What’s So Polarizing about WAP
Written By Kaila Love
Cardi B and Megan Thee Stallion’s WAP video has caused a wave of controversy and became an instant point of discussion on the Internet since it dropped on August 8. Criticisms range from Cee-Lo Green upholding the art to demonstrate how “music today is very unfortunate and disappointing on a personal and moral level” to Republican congressional candidate, James P. Bradley claiming the song made him want to pour holy water into his ears. Even Tiger King’s Carol Baskin weighed in to express disdain for the use of big cats in the video. So what is it about WAP that has been so polarizing?
There’s a side that claims WAP is a powerful display of female sexuality, confidence, and empowerment. Their opposition argues that this is a setback for women and the rights they have fought for. A fact that can’t be denied is that it’s the biggest female collaboration to break 24 million hits in 24 hours – a stat that either has people saying this is break-through for women artists or this is exactly what’s wrong with the industry. Is there a reality where both of these truths can be possible? Is it possible to appreciate a piece of art, but also critique it without feeling like you’re picking one of these sides? Let’s dive deeper.
After watching the video, I wasn’t exactly sure what all the controversy was about. The visual is aesthetically beautiful with elaborate costumes and set design, but while the content is very sexual in nature – it’s nothing that Hip Hop – and American culture – hasn’t seen before. In fact, this type of portrayal of women is found in countless Hip Hop videos by male artists, yet they never seem to receive this level of flack. If everything about this video were the same, yet it was a male artist rapping while Cardi and Meg were video vixens, I don’t see there being the same criticisms. One of the reasons the WAP video has become so polarizing is due to bringing up this age-old double-standard back to the surface.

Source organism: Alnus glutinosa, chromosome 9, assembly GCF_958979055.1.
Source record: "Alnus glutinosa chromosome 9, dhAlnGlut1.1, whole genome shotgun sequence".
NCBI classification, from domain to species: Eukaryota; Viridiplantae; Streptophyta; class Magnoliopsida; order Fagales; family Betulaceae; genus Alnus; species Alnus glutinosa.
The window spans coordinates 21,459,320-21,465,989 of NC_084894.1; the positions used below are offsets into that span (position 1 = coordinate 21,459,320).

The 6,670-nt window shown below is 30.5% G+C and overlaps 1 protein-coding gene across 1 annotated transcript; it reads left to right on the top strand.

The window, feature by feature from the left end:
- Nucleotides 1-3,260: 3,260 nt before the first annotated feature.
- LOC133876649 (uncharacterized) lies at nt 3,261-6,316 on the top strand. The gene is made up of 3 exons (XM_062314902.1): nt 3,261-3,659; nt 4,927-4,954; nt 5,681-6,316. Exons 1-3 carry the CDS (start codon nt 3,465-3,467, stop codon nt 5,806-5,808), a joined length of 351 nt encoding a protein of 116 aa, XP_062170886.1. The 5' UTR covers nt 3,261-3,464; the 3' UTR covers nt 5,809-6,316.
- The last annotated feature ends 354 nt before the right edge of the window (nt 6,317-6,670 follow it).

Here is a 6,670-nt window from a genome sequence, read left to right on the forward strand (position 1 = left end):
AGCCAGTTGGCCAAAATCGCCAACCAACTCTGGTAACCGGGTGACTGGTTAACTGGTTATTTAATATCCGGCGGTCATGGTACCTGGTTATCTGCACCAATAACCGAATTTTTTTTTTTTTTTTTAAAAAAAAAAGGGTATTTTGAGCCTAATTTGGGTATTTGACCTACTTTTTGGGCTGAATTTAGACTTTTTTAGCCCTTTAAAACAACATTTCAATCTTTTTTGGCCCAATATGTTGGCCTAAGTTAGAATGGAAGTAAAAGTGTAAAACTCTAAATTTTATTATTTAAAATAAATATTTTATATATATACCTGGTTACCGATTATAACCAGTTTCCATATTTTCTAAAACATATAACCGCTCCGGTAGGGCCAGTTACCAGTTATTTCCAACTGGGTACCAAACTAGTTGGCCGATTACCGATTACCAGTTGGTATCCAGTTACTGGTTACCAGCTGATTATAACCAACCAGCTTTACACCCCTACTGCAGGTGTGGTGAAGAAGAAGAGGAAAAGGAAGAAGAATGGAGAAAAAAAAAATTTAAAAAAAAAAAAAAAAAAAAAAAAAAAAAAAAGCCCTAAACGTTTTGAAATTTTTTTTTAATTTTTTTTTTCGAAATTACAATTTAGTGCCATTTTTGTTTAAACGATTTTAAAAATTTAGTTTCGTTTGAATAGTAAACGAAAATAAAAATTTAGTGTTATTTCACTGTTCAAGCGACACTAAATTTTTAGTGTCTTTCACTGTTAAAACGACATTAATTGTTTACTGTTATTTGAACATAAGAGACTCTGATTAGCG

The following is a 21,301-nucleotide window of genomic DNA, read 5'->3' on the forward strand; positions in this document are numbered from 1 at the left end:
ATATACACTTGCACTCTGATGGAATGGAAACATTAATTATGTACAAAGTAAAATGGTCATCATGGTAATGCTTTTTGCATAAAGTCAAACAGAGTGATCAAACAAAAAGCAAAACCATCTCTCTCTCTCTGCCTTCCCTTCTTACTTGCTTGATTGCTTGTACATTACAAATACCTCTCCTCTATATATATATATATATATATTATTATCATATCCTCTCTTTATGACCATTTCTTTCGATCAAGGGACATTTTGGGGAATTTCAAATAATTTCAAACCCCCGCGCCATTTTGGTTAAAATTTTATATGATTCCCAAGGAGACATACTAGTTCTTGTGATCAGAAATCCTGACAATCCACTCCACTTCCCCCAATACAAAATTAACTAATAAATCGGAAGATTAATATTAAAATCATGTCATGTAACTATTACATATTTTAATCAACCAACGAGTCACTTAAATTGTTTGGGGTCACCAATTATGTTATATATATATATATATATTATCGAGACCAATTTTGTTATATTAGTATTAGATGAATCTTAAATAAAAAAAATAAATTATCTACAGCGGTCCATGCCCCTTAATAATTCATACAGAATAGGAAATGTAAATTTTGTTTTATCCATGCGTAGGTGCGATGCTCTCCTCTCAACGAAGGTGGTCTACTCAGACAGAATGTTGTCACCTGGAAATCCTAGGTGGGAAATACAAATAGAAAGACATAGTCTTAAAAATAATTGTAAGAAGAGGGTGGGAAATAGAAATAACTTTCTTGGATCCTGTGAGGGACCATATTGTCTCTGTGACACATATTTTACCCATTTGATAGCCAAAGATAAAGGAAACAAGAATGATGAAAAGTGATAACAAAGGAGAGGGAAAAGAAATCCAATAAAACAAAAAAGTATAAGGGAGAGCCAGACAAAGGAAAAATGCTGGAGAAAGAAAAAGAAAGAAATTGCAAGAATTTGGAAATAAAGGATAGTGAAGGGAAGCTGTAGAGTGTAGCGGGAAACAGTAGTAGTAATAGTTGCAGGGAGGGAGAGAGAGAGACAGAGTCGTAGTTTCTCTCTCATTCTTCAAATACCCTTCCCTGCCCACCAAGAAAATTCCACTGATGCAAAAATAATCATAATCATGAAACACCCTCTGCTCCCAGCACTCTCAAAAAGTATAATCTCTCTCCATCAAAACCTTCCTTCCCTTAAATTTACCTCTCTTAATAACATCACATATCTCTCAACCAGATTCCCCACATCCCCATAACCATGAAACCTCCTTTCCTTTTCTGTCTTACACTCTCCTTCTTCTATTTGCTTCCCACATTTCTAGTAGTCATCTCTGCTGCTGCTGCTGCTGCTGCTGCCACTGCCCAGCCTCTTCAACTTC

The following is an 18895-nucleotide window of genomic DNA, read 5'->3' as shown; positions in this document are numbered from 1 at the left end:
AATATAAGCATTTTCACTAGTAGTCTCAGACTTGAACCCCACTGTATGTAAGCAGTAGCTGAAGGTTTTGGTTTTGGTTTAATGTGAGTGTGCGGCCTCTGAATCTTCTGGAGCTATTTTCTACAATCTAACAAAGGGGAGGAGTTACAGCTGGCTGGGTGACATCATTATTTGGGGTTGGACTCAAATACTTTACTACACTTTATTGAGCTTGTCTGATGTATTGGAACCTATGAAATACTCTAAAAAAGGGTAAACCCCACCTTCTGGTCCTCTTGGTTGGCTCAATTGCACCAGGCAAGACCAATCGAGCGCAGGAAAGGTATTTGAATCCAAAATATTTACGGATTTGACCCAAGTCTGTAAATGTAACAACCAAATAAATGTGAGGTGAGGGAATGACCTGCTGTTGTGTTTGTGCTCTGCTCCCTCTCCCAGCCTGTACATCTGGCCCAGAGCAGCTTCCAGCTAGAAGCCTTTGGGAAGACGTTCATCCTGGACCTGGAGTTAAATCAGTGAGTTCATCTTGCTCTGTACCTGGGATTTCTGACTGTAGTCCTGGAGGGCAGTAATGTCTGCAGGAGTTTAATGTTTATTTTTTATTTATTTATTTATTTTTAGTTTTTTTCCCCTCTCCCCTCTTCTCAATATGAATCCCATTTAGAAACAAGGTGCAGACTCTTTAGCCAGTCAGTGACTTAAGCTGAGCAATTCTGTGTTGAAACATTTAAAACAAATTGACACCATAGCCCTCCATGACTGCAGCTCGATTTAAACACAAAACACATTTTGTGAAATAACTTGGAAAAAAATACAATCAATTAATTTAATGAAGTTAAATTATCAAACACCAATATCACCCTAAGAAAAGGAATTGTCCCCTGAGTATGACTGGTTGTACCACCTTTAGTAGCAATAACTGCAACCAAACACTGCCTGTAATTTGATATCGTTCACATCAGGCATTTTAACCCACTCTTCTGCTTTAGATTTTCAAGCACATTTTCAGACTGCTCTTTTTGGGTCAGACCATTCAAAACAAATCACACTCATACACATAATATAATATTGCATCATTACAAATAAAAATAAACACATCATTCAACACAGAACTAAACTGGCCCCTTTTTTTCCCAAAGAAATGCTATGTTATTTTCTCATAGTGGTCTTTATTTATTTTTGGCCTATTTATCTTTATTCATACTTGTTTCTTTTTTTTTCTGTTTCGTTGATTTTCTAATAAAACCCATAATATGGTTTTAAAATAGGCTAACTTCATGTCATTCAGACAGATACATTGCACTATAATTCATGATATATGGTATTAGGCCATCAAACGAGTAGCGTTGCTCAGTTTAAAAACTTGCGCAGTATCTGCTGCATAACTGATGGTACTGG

If you don’t like what you see in WAP and believe it’s poisoning the minds of youth as some critics have claimed, then it’s not Cardi B or Meg Thee Stallion you should be mad at – it’s the industry. While one can argue that it is on parents to be more mindful about what media and music their children are exposed to, the reality of the world is that many kids have access to content they shouldn’t have with the accessibility to the Internet and it’s impossible for most parents to police that at all times. The music industry knows this and is a powerful institution of influence. Cardi has even said herself on an Instagram live stream that “the music industry is snake-ier than the streets” but despite that it’s not just like she can leave it either. This all just part of the game.